This type of insurgency is not easily defeated. The killing of YPS members, for example, may not dent the PKK’s ability to continue to carry out attacks. Counterintuitively, it could be generating a larger sub-set of hardened fighters, skilled in combat, independent of direct PKK leadership training.  This new cadre, fighting with PKK support, does seem to be operating independent of the PKK’s military leadership in Iraq’s Qandil Mountains. This raises the possibility that the PKK is atomizing, with cells operating independently, albeit with the same longer-term goal: Kurdish self-governance in southeastern Turkey mixed with what the YPS argues is a fight for “dignity and democratic freedoms.”

The latter demand makes the waging of an effective counterinsurgency more difficult. Despite claims to the contrary, the Turkish military does appear to be following basic counterinsurgency tactics, crystallized in the U.S. Army and Marine Corps Counterinsurgency field manual. However, because the YPS is so well embedded in these cities, the fight has devastated urban areas, prompting the government to pledge to rebuild them in short order.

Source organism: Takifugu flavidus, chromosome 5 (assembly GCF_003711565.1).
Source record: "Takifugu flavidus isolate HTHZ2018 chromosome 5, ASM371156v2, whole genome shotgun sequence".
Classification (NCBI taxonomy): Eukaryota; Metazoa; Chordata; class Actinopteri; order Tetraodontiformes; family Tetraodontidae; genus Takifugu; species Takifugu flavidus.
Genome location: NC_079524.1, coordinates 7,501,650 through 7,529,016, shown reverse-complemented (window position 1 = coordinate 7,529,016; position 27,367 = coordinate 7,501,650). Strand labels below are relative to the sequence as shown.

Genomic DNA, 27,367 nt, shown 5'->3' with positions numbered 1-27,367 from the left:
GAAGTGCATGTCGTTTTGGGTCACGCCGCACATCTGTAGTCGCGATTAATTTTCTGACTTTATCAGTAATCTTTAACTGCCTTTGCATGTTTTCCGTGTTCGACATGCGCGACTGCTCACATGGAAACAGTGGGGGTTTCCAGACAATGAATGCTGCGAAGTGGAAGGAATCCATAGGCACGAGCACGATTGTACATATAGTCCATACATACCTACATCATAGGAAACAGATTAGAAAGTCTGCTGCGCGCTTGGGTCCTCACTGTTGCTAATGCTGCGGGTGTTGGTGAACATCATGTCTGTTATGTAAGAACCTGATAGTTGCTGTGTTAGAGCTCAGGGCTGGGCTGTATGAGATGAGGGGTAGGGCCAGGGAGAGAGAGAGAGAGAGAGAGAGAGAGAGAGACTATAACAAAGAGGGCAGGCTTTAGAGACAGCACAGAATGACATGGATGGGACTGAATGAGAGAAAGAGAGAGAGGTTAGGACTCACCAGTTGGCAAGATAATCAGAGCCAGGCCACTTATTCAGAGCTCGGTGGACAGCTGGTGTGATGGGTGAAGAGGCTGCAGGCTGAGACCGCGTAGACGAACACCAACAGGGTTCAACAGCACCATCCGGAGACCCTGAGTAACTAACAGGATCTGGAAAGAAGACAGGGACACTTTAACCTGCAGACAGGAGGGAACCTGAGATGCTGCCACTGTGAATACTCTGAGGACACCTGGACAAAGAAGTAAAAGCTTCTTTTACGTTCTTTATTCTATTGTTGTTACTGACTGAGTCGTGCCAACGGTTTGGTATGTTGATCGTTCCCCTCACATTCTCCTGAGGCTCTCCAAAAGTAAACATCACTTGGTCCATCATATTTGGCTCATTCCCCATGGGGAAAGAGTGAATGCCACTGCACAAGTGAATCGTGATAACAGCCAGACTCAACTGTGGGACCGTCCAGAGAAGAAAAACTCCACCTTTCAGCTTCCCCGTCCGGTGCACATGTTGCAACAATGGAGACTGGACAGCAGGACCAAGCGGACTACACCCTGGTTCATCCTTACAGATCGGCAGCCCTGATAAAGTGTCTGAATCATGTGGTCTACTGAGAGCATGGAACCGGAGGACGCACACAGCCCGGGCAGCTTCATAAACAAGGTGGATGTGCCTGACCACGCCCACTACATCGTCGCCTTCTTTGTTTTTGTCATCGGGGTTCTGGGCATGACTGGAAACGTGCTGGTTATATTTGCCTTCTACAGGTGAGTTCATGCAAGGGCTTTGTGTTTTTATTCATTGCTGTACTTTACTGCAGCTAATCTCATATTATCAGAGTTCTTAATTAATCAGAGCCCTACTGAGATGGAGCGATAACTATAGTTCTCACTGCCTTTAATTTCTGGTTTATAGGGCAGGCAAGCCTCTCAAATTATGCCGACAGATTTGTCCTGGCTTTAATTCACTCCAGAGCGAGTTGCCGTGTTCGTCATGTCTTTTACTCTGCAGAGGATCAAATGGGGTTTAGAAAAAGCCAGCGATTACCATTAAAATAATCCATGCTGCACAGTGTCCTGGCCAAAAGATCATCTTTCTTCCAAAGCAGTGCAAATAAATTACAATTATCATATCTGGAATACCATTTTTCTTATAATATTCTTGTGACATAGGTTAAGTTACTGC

The heavy fighting has forced hundreds of thousands to flee, perhaps beginning a new cycle of disaffection, displacement, and violence, similar to developments in the 1990s.  The internally displaced who fled Idil, for example, reportedly settled in Batman and Mardin, while those from Cizre are now residing in Siirt, Mersin/Adana, Gaziantep, and Istanbul. It is unclear when these people will be able to return to their homes, raising the possibility that they could settle in these areas permanently. This could blunt the effectiveness of unrealized plans to rebuild these areas — a plan that would probably have the support of Kurdish mayors in Diyarbakır, despite the overarching tensions. Yet these reconstruction projects are also boosting the number of security personnel in these cities, raising the possibility that the PKK will attack these “soft targets.”